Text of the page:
North Brabant county house in Den Bosch. Photo: Elco van Berkel/iStock
From now on, the province of Nord-Brabant wants to take a more integrated approach to spatial ambitions. Building new homes, utilities, and businesses must go hand in hand with climate adaptation, the energy transition, the mobility transition, health and broad prosperity. It is important that the space is filled in several ways. To this end, the province has established a new political framework for the living environment.
The new framework is badly needed, writes Deputy Spatial Planning and Living Eric Rones in his introduction policy framework. “Brabant is changing rapidly. New developments demand space. Urbanization pressures are high and space is scarce. How can we respond to all the challenges of the future while preserving and enhancing the quality of the living environment in our cities and villages?
In its environmental vision, the province chooses to focus urbanization and sustainable development for the metropolitan city of Brabant. “Brabant is a polycentric network of towns and villages, closely connected with neighboring provinces and abroad (Vlamesi Reuth, Ruhr region).” The county writes that city and country are closely related. Cities must make a leap in size and the countryside must remain livable.
These are the basis of urbanization to prevent the shift to soil and water system. “By this we are indicating that climate and other major challenges can only be addressed if the carrying capacity of the natural soil and water system is critical.” The county notes that this political line may mean that developments will be abandoned if the soil cannot keep up.
Multiple use of space starting point
The multiple use of space is the spearhead of the province in large-scale jumping. “Living above shops, businesses, combined with catering, green energy generation on rooftops, parking under or over buildings, etc. We strive for the triple use of space; the single-functional use of space (almost) is no longer ) is happening.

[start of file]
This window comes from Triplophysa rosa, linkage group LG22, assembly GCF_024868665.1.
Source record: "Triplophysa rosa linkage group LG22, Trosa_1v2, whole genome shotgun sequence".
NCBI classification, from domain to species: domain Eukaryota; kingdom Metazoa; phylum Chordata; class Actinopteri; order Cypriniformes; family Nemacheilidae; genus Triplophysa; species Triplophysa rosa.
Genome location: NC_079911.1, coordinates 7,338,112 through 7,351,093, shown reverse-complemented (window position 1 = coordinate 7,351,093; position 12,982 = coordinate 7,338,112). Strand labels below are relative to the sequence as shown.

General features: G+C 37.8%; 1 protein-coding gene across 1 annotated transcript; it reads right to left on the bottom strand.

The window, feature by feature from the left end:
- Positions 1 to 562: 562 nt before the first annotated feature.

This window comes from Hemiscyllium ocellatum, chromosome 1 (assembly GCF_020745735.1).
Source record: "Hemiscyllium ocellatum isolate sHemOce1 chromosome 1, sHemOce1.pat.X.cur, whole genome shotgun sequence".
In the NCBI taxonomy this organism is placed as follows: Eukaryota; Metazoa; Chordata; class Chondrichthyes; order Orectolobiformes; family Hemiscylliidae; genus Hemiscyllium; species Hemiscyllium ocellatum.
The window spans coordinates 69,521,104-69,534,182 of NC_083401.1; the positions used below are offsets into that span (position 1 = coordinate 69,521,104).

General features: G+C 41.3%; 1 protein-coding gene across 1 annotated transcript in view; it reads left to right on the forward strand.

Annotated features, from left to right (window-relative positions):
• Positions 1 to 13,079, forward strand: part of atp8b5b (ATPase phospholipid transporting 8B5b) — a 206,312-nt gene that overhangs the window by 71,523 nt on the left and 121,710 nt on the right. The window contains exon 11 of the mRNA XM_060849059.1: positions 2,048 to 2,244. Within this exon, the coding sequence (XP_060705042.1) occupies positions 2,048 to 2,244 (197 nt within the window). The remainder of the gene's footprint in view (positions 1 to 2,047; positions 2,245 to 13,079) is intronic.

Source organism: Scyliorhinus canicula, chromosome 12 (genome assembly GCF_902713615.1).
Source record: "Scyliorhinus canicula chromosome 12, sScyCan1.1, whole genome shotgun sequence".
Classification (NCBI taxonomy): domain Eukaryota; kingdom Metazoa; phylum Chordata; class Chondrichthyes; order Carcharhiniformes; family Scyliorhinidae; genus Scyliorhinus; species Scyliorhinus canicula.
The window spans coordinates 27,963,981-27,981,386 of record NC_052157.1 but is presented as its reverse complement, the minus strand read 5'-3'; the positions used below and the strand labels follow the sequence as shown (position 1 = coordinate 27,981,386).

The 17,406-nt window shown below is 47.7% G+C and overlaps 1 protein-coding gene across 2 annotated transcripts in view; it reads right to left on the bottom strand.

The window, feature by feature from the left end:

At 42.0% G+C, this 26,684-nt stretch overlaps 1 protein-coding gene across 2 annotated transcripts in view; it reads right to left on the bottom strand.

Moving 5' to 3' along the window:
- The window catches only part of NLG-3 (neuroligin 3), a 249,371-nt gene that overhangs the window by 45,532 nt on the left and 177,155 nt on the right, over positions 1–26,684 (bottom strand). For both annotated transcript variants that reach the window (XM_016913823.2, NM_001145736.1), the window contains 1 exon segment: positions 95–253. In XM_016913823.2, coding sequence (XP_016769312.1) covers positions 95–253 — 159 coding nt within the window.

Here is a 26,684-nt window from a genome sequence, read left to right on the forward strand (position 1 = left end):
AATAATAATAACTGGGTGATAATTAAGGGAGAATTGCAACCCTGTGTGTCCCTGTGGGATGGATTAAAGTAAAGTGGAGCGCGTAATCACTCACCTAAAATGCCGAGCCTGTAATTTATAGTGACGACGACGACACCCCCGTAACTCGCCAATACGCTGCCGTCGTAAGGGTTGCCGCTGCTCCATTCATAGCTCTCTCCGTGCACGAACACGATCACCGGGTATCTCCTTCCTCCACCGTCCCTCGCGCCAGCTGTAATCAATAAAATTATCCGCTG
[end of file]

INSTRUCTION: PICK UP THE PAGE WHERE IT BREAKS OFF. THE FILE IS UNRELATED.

The multiple use of space is also explicitly applicable to job sites. “Companies with low (environmental) impact on the environment are in principle proportional to residential and mixed areas.” From now on, business parks will be developed only if there is demand. “In satisfying demand, we assume regional added value, a balance between the degree of regional affiliation and the degree of contribution to Brabant’s social and economic ambitions.”
The county counteracts drowsiness by pursuing a policy of selective pooling and vacancies are prevented by not allowing additional retail space in the county.
Green and blue sweating
Moreover, a link with climate adaptation, green and blue sweating networks, energy and heat. The county also wants more attention to circularity and the use of new building materials (wooden construction). Instead of quickly building new homes in a green environment, the county is now focusing on converting existing homes and transforming businesses.
In North Brabant, the car will continue to be an important means of transportation in the future. To limit this, the county wants to work with partners to ensure that living, work and utilities are close to each other. In this way, excursions can be done on foot or by bicycle.
Five core values at the heart of policy choices
The boycott within the policy defines the basis on which choices are made. There are five core core values for this:
water and soil system
Cleaner, healthier and safer
Prevent scrolling (for place, time, or other functions)
Always careful and multiple use of value-added space
Appointments are also viewed from multiple perspectives. According to the county, this gives direction to work and thus also to urbanization policy.
The live and work policy framework should act as a bridge between the regional environmental vision, urbanization policy and the various implementation agendas.
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